The main argument I’ve heard against unlimited PTO is, “Then everyone will disappear for six months!” To which I say, “What’s your company doing that would make employees want to leave for six months?”
Tech companies: these are the perks (and benefits) I want.
Tara Hackley

There are other strong arguments against unlimited PTO that hold more water, at least in the United States.

For one, accumulated PTO is often paid out when an employee leaves the company, and is added to severance should an employee get cut. With unlimited PTO, the company no longer pays anything out when an employee chooses to leave or gets cut.

Second, there is growing evidence that employees take just as few days off on unlimited PTO policies versus traditional policies, if not fewer. Employees experience peer pressure to not be the one to push the boundaries of “unlimited” (which absolutely is not unlimited in any real or legal sense of the word). Also, simply changing the allocation of PTO does not change the culture of acceptance of PTO; that is entirely orthogonal to “unlimited PTO”, and has to be addressed by changes to company culture and education of managers and employees.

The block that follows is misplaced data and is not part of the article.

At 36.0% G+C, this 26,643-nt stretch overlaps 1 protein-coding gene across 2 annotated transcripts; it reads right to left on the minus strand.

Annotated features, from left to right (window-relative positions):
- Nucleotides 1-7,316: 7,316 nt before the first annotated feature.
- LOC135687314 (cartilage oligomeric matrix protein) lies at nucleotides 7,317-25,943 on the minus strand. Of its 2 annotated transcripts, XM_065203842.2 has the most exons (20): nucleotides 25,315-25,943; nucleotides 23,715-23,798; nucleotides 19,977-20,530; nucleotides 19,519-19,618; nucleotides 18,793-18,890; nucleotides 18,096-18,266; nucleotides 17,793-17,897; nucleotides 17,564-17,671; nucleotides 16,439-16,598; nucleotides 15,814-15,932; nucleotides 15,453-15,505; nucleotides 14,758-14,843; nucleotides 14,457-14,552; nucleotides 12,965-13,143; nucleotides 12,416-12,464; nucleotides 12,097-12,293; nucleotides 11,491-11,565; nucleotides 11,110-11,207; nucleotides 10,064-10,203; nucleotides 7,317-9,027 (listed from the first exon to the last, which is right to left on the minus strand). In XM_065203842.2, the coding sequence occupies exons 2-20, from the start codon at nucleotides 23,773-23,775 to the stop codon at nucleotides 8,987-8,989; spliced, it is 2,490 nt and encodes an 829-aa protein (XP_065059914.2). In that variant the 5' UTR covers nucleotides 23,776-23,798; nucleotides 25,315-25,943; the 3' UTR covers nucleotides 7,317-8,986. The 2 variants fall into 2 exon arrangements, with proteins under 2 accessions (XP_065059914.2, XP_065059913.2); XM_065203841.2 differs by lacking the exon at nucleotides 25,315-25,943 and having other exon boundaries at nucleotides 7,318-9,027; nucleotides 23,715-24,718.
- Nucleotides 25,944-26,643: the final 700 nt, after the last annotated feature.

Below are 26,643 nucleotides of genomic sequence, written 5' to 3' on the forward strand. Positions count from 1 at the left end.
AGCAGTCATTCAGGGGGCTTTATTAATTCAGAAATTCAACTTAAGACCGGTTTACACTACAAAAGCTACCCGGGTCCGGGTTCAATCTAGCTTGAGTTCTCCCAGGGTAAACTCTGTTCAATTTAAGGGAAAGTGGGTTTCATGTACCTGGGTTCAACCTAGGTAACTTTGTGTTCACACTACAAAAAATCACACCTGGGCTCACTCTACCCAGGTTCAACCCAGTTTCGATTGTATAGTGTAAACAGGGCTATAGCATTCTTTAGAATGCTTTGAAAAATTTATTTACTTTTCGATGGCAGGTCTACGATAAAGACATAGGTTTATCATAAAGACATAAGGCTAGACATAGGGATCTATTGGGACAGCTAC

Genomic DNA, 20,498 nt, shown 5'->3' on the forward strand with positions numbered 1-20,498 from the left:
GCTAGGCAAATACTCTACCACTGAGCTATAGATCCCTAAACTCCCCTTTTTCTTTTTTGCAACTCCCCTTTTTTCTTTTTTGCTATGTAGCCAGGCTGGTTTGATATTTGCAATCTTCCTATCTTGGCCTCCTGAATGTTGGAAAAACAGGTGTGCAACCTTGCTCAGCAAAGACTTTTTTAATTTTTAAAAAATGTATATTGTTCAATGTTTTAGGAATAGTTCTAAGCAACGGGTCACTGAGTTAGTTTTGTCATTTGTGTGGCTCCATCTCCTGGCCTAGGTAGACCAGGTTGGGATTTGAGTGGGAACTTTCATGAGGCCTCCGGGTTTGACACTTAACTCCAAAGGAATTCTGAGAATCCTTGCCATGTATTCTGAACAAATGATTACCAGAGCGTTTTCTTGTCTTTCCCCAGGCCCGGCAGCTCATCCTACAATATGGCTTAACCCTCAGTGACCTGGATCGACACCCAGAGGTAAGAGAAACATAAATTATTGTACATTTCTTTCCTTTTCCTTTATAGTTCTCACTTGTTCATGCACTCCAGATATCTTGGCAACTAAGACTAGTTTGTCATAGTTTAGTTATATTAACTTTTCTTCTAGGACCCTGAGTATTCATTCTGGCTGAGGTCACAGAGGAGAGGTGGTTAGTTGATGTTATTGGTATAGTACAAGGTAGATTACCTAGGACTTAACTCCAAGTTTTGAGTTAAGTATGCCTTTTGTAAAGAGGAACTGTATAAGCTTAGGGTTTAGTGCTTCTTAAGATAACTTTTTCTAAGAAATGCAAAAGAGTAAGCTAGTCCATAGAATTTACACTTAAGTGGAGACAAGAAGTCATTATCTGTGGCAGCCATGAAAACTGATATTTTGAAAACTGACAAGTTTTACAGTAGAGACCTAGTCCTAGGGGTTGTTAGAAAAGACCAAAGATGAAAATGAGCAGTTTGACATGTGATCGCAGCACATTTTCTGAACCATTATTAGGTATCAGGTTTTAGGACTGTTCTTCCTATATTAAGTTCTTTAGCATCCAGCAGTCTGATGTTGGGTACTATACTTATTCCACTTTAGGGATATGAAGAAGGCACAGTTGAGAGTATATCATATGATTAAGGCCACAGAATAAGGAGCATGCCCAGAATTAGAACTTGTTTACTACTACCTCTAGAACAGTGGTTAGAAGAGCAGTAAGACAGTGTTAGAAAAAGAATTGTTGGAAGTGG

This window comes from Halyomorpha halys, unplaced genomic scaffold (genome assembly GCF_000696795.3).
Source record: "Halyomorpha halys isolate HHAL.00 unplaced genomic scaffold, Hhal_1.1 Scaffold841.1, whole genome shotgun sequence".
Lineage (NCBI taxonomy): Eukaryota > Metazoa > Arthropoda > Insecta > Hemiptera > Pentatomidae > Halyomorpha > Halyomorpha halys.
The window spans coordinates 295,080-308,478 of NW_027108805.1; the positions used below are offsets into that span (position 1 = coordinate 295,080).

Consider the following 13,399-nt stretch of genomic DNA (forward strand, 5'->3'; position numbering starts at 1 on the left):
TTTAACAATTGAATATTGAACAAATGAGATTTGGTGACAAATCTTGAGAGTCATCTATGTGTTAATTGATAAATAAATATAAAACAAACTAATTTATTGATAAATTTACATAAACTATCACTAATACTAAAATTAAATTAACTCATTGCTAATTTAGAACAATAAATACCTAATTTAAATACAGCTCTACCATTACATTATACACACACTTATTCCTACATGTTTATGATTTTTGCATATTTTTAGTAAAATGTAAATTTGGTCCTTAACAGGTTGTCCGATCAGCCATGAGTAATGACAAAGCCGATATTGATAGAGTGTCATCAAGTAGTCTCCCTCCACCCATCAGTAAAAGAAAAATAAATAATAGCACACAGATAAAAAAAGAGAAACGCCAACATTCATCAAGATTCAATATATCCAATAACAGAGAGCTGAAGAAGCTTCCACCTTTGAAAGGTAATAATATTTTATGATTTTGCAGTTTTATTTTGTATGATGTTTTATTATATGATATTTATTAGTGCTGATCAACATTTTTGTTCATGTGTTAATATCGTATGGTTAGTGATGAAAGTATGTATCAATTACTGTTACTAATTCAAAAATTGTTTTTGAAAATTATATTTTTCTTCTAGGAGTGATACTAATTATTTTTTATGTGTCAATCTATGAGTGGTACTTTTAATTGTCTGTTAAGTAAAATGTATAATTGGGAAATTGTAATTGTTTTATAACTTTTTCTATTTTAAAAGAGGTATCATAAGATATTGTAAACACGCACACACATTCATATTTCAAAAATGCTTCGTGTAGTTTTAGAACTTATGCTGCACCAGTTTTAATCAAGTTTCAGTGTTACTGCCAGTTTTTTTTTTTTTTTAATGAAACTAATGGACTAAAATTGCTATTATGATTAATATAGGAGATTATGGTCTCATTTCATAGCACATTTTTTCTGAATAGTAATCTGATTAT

It’s important to recognize why companies, as for profit business ventures, want unlimited PTO. First, “unlimited PTO” looks good on benefits package documentation for the company. Second, the company carries zero liability for PTO on its accounting books. Third, the company has smaller payouts when employees leave or are cut. Fourth, while their employees are there, they take no more PTO than they would otherwise.

As an employee, who will almost certainly leave your present company at some point, you must really think critically if this unlimited PTO also benefits you. Evidence isn’t in your favor.

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